We have it on good authority that this year's music for the annual Kiwanis Fireworks Show will have a noteworthy music lineup, with a band made up of Brent Best from Slobberbone and Americana artists Daniel Markham and Isaac Hoskins.
Newly elected District 1 City Council member Gerard Hudspeth calls himself "a free-range chicken," meaning that constituents shouldn't expect him to toe any particular party line on issues. He then posted a criticism of another newly elected council member, District 3's Don Duff, after Duff told the Denton Record-Chronicle that he figures his opponent, Paul Meltzer, wanted the post more than Duff. "The honest-to-goodness truth is Paul wanted this a whole lot more than I did, but I wanted him to not have it a whole lot more than it," Duff said after the runoff.
"I've lost before and it SUCKS!" Hudspeth wrote on his Facebook page. "Then to have someone rub it in SUCKS."
To Hudspeth's credit, he said he intends to talk to Duff about his complaints.
Denton storyteller Shelly Tucker made a discovery to fit our times and shared it in a local political Facebook group: "Did you know that 'Election results' has an anagram? Rearrange the words and you get 'Lies. Let's recount.'"
Local resident Margarete Neale has started a petition. She's lobbying Mayor Chris Watts to add Denton to the Mayors National Climate Action Agenda, described as "a mayor-to-mayor network of U.S. mayors collaborating on climate." The petition specifically urges Watts to "keep Denton on track with the Paris Agreement."As of Tuesday, the local petition needed just 58 signatures to move to the mayor's desk. The council is supposed to talk about the petition in a June 20 work session. Read the petition here.
Art historians are often behind efforts to preserve and promote the work of minority artists. This summer, the Texas Quilt Museum will exhibit quilts by 11 black artists. "Dynamic Diversity: Quilts by African-American Artists" features the artists' favorite works. The museum is located in La Grange. Learn more at the museum's website.
Retired American Airlines pilot Beverley Bass, an Argyle resident, went to New York City to cheer on her doppelganger, actress Jenn Colella, at the Tony Awards on Sunday. Colella plays Bass in the Broadway musical Come From Away, which tells the story of Gander, Newfoundland, opening its doors to 7,000 airline passengers left stranded after the 9/11 terrorist attacks. Colella lost to Cynthia Nixon (Sex and the City's Miranda) for her performance in Lillian Hellman's The Little Foxes, but Come From Away won for best direction of a musical.
Local photographer Sarah Gibson loves doing different photographs of babies smashing things, because adorable, right? One of her most recent smashes went viral — a baby eating colorful doughnuts earlier this month. Talk show host Ellen Degeneres shared the post and its garnered more than 477,000 likes on Instagram and thousands of comments and shares on Facebook. What better way to represent Denton than doughnuts and cute babies?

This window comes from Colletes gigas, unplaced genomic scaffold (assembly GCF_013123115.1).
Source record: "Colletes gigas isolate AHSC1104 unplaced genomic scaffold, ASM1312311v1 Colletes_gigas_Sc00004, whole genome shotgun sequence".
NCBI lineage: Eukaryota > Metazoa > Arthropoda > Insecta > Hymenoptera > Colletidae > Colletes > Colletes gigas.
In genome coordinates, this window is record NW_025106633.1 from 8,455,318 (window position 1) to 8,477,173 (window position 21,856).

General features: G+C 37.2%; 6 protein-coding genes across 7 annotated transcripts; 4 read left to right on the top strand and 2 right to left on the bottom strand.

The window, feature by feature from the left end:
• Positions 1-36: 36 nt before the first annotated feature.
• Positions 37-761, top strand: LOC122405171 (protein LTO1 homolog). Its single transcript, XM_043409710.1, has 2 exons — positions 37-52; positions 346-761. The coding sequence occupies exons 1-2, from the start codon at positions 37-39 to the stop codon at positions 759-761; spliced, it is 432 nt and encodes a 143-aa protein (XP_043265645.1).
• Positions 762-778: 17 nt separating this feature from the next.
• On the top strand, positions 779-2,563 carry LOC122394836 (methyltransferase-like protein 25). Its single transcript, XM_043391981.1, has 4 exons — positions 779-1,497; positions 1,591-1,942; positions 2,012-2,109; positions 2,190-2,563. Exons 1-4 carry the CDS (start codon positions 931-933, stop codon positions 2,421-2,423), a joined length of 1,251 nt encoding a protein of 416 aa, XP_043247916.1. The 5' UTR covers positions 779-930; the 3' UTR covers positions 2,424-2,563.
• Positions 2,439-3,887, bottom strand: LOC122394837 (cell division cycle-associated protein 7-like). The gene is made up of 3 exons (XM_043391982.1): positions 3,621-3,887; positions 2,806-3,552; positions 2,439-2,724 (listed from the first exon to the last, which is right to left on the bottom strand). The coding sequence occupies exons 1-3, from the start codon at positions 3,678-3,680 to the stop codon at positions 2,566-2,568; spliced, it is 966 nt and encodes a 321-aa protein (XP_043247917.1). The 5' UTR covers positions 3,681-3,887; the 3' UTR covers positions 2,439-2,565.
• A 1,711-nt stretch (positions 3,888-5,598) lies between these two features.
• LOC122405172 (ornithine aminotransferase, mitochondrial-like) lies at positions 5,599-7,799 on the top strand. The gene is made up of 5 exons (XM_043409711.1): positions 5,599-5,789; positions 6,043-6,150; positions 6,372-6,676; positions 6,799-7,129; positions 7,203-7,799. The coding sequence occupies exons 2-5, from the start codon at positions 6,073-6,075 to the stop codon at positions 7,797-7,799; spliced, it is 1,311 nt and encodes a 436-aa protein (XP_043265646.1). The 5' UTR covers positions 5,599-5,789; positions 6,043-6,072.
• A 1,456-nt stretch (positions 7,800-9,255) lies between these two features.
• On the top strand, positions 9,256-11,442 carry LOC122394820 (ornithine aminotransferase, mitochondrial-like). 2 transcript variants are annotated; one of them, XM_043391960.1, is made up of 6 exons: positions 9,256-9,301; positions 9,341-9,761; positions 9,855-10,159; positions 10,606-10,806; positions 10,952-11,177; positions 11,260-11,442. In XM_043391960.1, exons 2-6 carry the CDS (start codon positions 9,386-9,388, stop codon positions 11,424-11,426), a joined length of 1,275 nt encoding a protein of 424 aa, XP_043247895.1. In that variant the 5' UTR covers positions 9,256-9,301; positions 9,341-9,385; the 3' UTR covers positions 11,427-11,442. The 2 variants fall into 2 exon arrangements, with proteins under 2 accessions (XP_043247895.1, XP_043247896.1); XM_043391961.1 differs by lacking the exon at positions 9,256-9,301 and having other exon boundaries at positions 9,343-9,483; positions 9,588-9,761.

Local musician Jesse Coulter is probably better known by his rap persona, Juicy the Emissary. On Monday, Juicy's latest record, Attention Kmart Choppers, was featured on Bandcamp.com's "Album of the Day." The record highlights Juicy's deft ability to create something new and fresh out of music samples. The record reimagines the Muzak-style arrangements of Top 40 hits the retailer piped into its stores in the 1980s and '90s, in between upbeat store ads.
Too many people dismiss hip-hop as non-music. Juicy's efforts here remind us that in the heart of every beatmaker is a serious jazz cat. Oh, and the album was made in part with a micro-grant Coulter got in 2016 from the Greater Denton Arts Council. So that brand-new program is already getting attention beyond Denton.
Dancer Rachel Cummings Wade grew up dancing with Denton Dance Conservatory's company, Denton City Contemporary Ballet, for 12 years, dancing the title role in A Gift for Emma with the company. She was just awarded the 2017 Broadway at the Bass Chair for Teaching Excellence in Performing Arts in Theater and Dance. She has run the dance program at Arlington Heights High School for the past five years.
Texas Poet Laureate Karla K. Morton has a new book out. Wooden Lions is a poetry collection that imagines the lives and experiences of animals. Published by Texas Review Press, the collection will raise money for international, national and regional nonprofit organizations that promote animal welfare. It is her 12th book. The collection costs $10.95 and is in paperback. Learn more at Morton's website.
Sometimes, it helps to have a friend with a bit of a dirty mind. Recently, that person was City Council member Keely Briggs. At a recent council meeting, the council members looked over 54 newly designed signs for downtown Denton. Briggs noticed that one of the designs included an image of the Courthouse on the Square that "looks kind of like a poop emoji." The staff chuckled and acknowledged the design could use a tweak. The full poop emoji discussion (it ends around 5:30:16) is here.
If you've been in Denton for a minute, you've probably at least driven past the Denton Depot. The small business makes promotional products at its College Street location. The business turns 30 this month. Co-owners Larry and Tonya Parker bought the depot from founder Sherrie Day in 2007. The couple is still making everything from branded pens to clothes. The shop will have a 30th-anniversary ribbon-cutting from 5 to 6:30 p.m. June 29 at the Best Western Premier Crown Chase, 2450 Brinker Road.
Denton Dammit is an old-fashioned gossip column about people, places and things in and around Denton. Send your submissions to Lucinda Breeding at email@example.com.